Summary: Leelee Satterfield seemed to have it all: a gorgeous husband, two adorable daughters, and roots in the sunny city of Memphis, Tennessee. So when her husband gets the idea to uproot the family to run a quaint Vermont inn, Leelee is devastated…and her three best friends are outraged. But she’s loved Baker Satterfield since the tenth grade, how can she not indulge his dream? Plus, the glossy photos of bright autumn trees and smiling children in ski suits push her over the edge…after all, how much trouble can it really be?
But Leelee discovers pretty fast that there’s a truckload of things nobody tells you about Vermont until you live there: such as mud season, vampire flies, and the danger of ice sheets careening off roofs. Not to mention when her beloved Yorkie decides to pick New Year’s Eve to go to doggie heaven-she encounters one more New England oddity: frozen ground means you can’t bury your dead in the winter. And that Yankee idiosyncrasy just won’t do.
The inn they’ve bought also has its host of problems: an odor that no amount of potpourri can erase, tacky décor, and a staff of peculiar Vermonters whose personalities are as unique as the hippopotamus collection gracing the fireplace mantle. The whole operation is managed by Helga, a stern German woman who takes special delight in bullying Leelee for her southern gentility. Needless to say, it doesn’t take long for Leelee to start wondering when to drag out the moving boxes again.
But when an unexpected hardship takes Leelee by surprise, she finds herself left alone with an inn to run, a mortgage to pay, and two daughters to raise. But this Southern belle won’t be run out of town so easily. Drawing on the Southern grit and inner strength she didn’t know she had, Leelee decides to turn around the Inn, her attitude and her life. In doing so, she makes friends with her neighbors, finds a little romance, and realizes there’s a lot more in common with Vermont than she first thought.
In this moving and comedic debut, Lisa Patton paints a hilarious portrait of life in Vermont as seen through the eyes of a southern belle readers won’t soon forget. A charming fish-out-of-water tale of one woman who learns to stand up for herself-in sandals and snow boots-against the odds. -- Thomas Dunne Books
Isn't the cover of this book absolutely gorgeous? -- talk about "cover attraction." When I saw WHISTLIN' DIXIE IN A NOR'EASTER by Lisa Patton, I just knew I had to read it -- probably didn't even matter what the book was about because the cover is so appealing! But then I heard that this was a very good "Southern" book, and this book because one of those must-reads for me. Even though I don't live in the South anymore, I did spend most of my childhood and part of my adulthood down there; and in many ways, I still consider myself partial to the South (especially now that I'm dealing with all this snow!)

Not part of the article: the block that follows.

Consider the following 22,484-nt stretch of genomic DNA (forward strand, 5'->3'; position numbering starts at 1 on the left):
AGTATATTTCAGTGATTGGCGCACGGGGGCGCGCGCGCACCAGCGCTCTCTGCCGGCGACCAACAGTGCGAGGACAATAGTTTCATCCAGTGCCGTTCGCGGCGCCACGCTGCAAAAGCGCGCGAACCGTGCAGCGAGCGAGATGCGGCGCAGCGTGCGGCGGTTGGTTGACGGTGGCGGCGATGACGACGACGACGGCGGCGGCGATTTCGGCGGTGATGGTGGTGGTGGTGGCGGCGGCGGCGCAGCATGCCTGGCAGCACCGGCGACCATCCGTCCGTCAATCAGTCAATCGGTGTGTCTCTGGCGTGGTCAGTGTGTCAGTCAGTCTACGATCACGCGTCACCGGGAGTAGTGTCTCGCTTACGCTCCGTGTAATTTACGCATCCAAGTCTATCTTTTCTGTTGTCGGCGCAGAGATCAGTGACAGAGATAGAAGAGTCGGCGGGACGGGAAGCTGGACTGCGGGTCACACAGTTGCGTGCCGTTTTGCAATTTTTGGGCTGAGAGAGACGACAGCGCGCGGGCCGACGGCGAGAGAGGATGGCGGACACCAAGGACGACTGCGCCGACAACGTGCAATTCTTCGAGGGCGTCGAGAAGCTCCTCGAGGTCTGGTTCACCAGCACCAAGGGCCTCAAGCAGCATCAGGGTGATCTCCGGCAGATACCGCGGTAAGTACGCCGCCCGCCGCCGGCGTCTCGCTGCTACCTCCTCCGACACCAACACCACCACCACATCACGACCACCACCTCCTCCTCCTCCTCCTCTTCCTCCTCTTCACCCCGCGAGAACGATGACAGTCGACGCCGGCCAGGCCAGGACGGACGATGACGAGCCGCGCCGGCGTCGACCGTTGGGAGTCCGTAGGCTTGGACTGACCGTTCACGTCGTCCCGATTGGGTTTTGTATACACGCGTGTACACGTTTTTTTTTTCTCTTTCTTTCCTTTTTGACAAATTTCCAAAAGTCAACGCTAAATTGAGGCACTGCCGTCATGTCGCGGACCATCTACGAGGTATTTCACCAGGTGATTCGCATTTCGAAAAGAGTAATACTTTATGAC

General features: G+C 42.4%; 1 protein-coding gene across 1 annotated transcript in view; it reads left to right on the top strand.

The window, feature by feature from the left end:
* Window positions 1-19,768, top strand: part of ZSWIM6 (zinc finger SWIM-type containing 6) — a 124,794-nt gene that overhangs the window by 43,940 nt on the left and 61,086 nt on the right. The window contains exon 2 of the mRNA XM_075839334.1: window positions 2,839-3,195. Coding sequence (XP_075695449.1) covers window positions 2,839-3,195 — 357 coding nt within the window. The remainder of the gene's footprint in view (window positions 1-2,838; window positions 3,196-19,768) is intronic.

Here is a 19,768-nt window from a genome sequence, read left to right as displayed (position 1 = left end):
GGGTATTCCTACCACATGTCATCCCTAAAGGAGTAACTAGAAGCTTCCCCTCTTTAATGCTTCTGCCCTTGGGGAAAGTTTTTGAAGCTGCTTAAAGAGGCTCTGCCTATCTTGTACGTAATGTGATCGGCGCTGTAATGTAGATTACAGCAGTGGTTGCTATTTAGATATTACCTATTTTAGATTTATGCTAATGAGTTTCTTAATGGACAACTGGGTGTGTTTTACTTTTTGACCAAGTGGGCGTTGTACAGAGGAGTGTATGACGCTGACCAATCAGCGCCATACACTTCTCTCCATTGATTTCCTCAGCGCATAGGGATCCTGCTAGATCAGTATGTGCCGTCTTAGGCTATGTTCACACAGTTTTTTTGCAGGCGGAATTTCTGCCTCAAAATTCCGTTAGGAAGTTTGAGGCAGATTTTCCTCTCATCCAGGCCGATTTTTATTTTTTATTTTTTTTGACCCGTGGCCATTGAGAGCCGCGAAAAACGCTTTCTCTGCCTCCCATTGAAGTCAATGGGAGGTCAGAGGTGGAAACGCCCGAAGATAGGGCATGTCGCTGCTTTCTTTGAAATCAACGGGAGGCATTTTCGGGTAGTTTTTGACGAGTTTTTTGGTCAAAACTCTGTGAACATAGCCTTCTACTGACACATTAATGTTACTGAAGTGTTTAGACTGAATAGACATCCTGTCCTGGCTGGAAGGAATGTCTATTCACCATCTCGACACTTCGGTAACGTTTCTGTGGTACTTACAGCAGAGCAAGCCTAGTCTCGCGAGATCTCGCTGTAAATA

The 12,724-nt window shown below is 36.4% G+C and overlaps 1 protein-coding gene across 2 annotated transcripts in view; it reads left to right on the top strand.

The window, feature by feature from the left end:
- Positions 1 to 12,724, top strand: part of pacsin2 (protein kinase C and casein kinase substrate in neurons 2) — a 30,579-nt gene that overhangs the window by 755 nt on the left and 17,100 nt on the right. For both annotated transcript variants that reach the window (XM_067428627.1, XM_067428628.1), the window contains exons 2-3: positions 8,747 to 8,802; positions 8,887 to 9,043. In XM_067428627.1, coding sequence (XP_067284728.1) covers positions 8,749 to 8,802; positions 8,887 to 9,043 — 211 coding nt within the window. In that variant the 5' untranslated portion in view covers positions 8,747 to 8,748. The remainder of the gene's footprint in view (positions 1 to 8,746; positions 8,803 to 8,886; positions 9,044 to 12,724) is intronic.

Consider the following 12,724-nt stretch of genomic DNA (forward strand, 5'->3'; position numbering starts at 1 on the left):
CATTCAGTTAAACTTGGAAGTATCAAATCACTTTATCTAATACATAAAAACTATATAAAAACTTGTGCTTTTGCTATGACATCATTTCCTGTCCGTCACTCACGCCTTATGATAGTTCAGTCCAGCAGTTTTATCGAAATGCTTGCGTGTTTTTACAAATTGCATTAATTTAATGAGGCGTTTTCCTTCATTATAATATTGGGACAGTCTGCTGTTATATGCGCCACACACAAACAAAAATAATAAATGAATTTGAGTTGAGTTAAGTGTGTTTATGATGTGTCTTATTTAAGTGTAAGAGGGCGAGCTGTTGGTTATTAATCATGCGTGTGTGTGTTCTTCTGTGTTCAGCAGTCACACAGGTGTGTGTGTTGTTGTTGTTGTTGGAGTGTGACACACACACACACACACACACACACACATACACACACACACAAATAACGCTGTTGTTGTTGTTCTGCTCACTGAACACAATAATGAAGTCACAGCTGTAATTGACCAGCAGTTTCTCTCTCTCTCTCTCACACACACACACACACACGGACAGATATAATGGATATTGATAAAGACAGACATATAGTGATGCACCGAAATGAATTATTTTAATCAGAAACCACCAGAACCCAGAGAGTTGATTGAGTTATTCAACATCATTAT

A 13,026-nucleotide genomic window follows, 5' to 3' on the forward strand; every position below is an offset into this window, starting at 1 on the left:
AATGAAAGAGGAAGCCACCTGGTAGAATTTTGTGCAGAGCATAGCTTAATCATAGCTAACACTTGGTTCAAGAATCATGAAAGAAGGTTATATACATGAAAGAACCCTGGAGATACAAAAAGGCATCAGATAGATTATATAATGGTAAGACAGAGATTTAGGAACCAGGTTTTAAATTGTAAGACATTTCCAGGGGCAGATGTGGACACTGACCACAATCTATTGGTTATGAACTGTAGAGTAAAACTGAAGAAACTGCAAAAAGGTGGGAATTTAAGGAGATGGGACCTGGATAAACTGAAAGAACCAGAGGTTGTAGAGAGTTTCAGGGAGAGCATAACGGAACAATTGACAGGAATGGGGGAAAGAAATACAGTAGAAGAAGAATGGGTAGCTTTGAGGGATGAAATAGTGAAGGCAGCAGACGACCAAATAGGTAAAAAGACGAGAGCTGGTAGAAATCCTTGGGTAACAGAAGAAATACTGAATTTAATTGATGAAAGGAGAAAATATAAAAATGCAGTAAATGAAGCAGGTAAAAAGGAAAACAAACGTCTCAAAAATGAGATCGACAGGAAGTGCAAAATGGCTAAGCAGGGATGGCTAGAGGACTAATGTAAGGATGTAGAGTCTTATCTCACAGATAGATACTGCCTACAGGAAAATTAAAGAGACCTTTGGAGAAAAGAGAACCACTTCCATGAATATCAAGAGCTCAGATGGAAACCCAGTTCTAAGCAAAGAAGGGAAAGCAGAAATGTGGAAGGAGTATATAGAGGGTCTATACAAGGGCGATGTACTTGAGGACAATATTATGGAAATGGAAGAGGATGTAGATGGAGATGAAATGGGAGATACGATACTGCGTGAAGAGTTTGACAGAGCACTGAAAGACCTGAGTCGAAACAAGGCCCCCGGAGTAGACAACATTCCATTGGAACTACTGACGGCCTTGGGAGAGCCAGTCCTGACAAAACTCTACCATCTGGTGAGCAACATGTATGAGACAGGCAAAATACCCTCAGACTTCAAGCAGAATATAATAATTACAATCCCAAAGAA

The book is really about Leelee, a wife and mother of two, whose husband decides to uproot his family and move them from Tennessee to Vermont -- talk about culture (and weather) shock! He is tired of working in insurance and decides to buy an old inn. He wants a new start and thinks that he and Leelee can just run a bed and breakfast with little to no restaurant experience. Leelee is less than thrilled to be leaving her home, but she believes she is doing what is right for her marriage and her family. I thought her husband was acting like an immature and selfish jerk, and I could so see where this story was going!!!
I enjoyed WHISTLIN' DIXIE IN A NOR'EASTER very much. In fact, I think the book got better and better as I read it. I liked Leelee from the first few pages even though she definitely had some issues, and I was very concerned that she would leave everything behind (including her friends) just to follow her husband's whims -- I guess I'm not that kind of a wife. Even though I haven't moved much as an adult (I moved a lot as a child though), I would really relate to her attempts to acclimate to a new hometown. I thought the author did a fantastic job of detailing the differences in Tennessee and Vermont from the weather, to the people, to the clothes, etc. I found much of Leelee's efforts to fit in to be kind of pitiful but also kind of funny!
I found myself really becoming absorbed in WHISTLIN' DIXIE IN A NOR'EASTER when Leelee ends up running the inn by herself because of a huge surprise. In fact, I didn't even set the book down from this point on because I had to see if Leelee would go back home or decide to stay in Vermont.
I really loved how Leelee's character matured and blossomed once she realized how much she could handle on her own. For her entire life, she had always depended on her husband and father (and really always obeyed them); and I think Leelee represented the strength and resilience of all women. I also really appreciated how the author showed the value of good female friends and how much women can accomplish when they work together.
I think WHISTLIN' DIXIE IN A NOR'EASTER would make a fantastic discussion book because first and foremost, it is a fun book. There is no doubt that Leelee and her situation will appeal to a wide variety of female readers. In addition, there are quite a few topics for discussion within the pages of this book, and I even found a wonderful discussion guide. Some of the things your group might find themselves talking about include marital obligations, self-discovery, motherhood, friendship, happiness, and independence. Ms. Patton is also available for speakerphone author chats, so head over to her gorgeous website to learn more.
If you are like me and love Southern fiction, then you will definitely not want to miss WHISTLIN' DIXIE IN A NOR'EASTER. It is a very entertaining book about the strength of women and their friendships -- plus it's just filled with Southern charm.
Thanks to the publisher for sending me a review copy of this book.